Up in Preston, three people arrested for trespassing on Cuadrilla's rig near Southport last year are diverting more money from the pressing needs of  working people by spinning the trial out for a second day. Frack Off are trying to push this one as Scopes trial de nos jours, but who's the monkey here? 

Now if the fracktivistes are consistent, then perhaps they should start a benefit for what even I see as one of the most blatant victims of shale gas.  Not in Preston Magistrates Court but:

Patriot Coal Corp filed for bankruptcy on Monday, the first U.S. coal producer to seek court protection since prices began to plummet as electricity producers turned to cheaper natural gas.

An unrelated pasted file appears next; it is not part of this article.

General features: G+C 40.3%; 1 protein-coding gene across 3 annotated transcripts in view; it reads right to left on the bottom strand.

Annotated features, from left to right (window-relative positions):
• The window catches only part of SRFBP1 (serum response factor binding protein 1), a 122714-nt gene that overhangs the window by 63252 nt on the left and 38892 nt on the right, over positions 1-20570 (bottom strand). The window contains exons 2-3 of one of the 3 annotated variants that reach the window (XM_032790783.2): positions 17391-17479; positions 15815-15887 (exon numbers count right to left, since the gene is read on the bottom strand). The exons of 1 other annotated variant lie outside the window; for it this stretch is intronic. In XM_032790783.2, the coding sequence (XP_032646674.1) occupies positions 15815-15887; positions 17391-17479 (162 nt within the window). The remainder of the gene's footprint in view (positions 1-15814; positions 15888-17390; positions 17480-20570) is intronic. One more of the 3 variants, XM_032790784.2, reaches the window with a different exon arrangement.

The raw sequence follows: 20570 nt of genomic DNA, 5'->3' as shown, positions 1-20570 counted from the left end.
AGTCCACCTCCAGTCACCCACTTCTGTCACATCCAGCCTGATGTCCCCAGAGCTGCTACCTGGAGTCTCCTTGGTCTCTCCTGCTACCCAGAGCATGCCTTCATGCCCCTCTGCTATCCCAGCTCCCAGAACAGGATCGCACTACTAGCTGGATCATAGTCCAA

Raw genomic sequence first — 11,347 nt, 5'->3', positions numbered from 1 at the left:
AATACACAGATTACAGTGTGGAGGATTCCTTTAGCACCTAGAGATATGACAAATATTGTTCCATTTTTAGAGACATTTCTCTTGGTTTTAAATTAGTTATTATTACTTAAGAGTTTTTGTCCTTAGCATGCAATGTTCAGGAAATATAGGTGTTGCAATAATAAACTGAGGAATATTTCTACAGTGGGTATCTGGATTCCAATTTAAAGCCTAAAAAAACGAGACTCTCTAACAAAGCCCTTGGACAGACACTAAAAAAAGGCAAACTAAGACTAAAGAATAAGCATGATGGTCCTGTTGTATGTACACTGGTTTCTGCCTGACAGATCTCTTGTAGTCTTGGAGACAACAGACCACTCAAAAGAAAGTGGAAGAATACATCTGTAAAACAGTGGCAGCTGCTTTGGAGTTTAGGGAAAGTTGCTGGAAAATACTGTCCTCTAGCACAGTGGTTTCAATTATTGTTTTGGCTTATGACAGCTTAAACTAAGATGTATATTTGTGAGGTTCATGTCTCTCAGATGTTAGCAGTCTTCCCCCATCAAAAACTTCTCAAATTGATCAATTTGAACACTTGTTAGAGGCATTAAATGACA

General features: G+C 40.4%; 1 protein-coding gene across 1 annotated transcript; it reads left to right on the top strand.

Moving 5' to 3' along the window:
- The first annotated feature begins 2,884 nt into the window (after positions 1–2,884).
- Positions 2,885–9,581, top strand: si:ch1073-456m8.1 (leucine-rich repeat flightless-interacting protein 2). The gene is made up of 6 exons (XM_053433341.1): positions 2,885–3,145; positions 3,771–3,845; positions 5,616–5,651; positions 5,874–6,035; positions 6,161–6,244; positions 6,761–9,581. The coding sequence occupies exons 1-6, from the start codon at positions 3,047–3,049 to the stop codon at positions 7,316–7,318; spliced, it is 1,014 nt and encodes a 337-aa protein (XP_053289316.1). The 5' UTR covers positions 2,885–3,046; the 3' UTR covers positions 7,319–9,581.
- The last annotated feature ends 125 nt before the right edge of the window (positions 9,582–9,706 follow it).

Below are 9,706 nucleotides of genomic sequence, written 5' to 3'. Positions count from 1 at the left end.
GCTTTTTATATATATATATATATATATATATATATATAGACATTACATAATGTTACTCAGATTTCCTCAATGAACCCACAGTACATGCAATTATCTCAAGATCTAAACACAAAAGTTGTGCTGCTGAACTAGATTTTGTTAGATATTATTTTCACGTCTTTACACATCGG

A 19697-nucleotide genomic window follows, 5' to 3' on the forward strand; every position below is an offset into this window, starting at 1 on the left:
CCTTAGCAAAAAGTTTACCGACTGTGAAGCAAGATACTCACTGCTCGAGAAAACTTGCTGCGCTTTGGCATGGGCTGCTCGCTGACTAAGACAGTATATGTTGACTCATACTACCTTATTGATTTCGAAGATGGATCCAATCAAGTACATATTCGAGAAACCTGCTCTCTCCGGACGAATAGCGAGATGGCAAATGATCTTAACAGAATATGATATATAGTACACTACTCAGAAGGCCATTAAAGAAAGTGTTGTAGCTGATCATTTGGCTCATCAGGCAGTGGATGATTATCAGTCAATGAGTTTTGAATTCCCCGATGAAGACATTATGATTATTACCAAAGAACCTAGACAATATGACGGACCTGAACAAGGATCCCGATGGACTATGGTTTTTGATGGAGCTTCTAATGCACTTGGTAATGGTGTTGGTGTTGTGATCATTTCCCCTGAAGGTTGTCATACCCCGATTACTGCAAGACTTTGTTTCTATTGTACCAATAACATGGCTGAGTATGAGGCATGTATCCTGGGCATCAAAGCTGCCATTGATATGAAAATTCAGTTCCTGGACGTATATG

The company and nearly 100 affiliates were part of the Chapter 11 filing in the U.S. bankruptcy court in Manhattan. Patriot said it had $3.57 billion of assets and $3.07 billion of debts, and has arranged for $802 million of financing to help it continue mining and shipments during the reorganization.

And it's evil hydrocarbon industry  US government policy that's causing this:

Coal producers' shares have plummeted as natural gas prices tumbled to the lowest in a decade this year, and the U.S. Environmental Protection Agency proposed new rules that would make it nearly impossible to build coal-fired power plants.

Patriot said these factors, weaker economies worldwide and the cancellation of customer contracts led to reduced liquidity and financial flexibility.

While still the largest single fuel for electricity, coal's share fell to 36 percent in this year's first quarter from 45 percent a year earlier, according to the Energy Information Administration.